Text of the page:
Fig. 3.   Gastrin immunoreactivity created by gastrin dye is more evident in the SG group than the GP and control groups on immunohistochemical examination (a–c, ×400). There is less ghrelin immunoreactivity in both the SG and GP groups compared with the control group (d, e, ×400; f, 200). Similarly, there is less leptin immunoreactivity in both the SG and GP groups compared with the control group (g–i, ×400) (GP: gastric plication, SG: sleeve gastrectomy).


Table 4.  Gastrin, ghrelin, and leptin values of the groups
  Control group SG group GP group p
Gastrin antrum 54.17±2.79 60.5±2.35 55.67±3.39 0.004
Ghrelin fundus 51.5±5.47 25.33±5.32 28±5.62 0.0001
Ghrelin corpus 40.83±4.79 21.5±4.76 22.5±3.62 0.0001
Ghrelin antrum 31.33±4.72 18.33±3.88 20.33±4.18 0.0001
Leptin fundus 42.17±3.37 28±4.86 28.67±4.13 0.0001
Leptin corpus 22.17±3.49 16.83±2.93 18.83±2.48 0.024
GP: gastric plication; SG: sleeve gastrectomy. Bold values are statistically significant.

Discussion

Our study aimed to compare the metabolic efficiency and histopathological results of both restrictive surgical methods, SG and GP. Obesity is considered to be a major health issue all over the world. It can be defined as the accumulation of abnormal or excessive fat tissue in the body that negatively impacts health. Patients with a BMI of 40 kg/m2 or more are considered morbidly obese (1, 4).

Fig 4
Graphic 1.  Ghrelin levels (ng/ml). SG: sleeve gastrectomy, GP: gastric plication.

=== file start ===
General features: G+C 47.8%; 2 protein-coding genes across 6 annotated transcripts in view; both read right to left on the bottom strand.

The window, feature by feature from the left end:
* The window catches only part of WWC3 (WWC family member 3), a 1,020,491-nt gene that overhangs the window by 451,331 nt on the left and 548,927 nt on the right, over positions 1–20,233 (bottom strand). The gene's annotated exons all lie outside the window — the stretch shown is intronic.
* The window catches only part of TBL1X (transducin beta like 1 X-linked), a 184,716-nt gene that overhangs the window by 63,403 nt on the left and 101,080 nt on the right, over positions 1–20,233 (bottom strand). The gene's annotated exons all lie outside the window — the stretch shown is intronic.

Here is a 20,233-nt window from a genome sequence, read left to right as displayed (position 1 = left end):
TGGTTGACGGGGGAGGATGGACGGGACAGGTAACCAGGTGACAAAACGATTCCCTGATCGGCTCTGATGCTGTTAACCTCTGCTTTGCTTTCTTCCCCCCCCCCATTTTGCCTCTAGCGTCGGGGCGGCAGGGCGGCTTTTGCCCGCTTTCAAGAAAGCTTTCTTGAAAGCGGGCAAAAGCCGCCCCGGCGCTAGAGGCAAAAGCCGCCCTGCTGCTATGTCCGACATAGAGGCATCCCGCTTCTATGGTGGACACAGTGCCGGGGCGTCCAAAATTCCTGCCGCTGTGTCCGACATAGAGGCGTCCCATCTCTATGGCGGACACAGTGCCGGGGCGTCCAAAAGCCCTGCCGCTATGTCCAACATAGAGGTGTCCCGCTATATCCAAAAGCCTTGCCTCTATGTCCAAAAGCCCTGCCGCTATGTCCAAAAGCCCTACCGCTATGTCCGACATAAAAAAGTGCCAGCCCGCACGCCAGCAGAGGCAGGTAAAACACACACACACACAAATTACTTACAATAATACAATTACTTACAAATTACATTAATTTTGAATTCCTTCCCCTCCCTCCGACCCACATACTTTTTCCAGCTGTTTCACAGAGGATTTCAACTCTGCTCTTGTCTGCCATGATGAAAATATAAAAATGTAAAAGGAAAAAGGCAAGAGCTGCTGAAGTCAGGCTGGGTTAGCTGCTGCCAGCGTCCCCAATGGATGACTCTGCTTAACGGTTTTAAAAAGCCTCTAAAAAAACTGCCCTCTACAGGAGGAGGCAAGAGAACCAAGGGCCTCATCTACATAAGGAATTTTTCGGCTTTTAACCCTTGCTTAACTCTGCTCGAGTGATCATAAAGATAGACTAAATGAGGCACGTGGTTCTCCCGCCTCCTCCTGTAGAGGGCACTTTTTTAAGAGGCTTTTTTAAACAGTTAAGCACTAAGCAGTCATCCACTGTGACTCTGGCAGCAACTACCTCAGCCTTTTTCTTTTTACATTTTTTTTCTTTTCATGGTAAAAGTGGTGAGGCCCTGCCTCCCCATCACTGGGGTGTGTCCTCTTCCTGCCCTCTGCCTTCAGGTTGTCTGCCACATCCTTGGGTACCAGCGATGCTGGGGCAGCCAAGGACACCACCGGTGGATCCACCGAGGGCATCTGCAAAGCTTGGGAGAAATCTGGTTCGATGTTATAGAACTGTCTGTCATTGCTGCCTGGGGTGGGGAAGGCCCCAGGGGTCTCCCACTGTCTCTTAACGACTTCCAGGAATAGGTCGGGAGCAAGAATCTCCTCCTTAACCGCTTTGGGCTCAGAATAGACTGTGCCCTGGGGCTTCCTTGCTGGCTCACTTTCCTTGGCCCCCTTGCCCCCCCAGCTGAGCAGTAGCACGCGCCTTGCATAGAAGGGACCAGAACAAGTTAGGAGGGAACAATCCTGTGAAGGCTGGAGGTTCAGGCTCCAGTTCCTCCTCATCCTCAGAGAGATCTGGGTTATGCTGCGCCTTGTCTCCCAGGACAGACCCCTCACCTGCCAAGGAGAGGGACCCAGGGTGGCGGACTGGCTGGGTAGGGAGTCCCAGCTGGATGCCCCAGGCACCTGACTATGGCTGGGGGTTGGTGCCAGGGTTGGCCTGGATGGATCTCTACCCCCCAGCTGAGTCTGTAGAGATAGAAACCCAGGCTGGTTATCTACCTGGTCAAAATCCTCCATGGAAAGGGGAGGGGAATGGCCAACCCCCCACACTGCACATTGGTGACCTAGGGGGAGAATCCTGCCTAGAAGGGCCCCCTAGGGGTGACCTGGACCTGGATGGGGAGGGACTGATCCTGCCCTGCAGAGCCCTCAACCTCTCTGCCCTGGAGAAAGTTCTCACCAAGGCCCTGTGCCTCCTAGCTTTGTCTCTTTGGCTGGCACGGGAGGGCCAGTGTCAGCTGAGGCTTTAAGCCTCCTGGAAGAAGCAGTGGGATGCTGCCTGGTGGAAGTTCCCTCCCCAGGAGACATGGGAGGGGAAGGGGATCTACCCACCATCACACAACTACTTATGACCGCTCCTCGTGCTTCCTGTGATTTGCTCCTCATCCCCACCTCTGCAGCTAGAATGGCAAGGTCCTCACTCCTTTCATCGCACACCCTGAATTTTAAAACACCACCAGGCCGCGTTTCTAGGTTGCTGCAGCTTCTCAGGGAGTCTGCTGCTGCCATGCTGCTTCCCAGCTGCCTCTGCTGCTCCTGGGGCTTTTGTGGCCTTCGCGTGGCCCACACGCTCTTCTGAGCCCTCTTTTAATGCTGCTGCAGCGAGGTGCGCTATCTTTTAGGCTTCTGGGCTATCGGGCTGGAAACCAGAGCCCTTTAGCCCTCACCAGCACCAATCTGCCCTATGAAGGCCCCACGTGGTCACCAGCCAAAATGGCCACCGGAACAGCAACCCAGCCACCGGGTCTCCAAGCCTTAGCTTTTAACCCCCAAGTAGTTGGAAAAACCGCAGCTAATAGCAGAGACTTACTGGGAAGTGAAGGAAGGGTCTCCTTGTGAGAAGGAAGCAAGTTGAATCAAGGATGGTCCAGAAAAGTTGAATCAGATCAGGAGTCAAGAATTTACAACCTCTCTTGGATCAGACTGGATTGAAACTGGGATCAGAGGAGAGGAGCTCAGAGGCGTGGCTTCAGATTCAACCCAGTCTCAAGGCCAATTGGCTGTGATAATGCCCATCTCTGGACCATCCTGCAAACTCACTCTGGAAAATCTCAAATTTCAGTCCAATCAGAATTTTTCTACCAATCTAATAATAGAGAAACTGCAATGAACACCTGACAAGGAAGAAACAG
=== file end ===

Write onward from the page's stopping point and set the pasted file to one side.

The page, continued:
Fig 5
Graphic 2.  Leptin levels (ng/ml). SG: sleeve gastrectomy, GP: gastric plication.

Besides diet, changes in dietary habits, drugs, and surgical methods provide long and effective treatment for the management of obesity (5). Maklin et al. (8) reported that surgery is advantageous in terms of cost-effectiveness in dealing with obesity and its morbidities.

SG and GP have been performed with gradually increasing frequency in recent years. Both techniques can be successfully applied laparoscopically (9). SG, first described by Marceau et al. (10) in 1993, was initially applied as a first phase of biliopancreatic diversion, duodenal switch, and gastric bypass operations. Since 2003, it has been applied alone. It involves resection of the greater curvature of the stomach from antrum to angle of His throughout latarjet nerve (10).

GP was first described by Taleppour and Amoli in 2007. In this technique, greater curvature of the stomach is plicated over itself by non-absorbable sutures with the help of a 32–36 F plug catheter, after the liberalization of the greater curvature (11).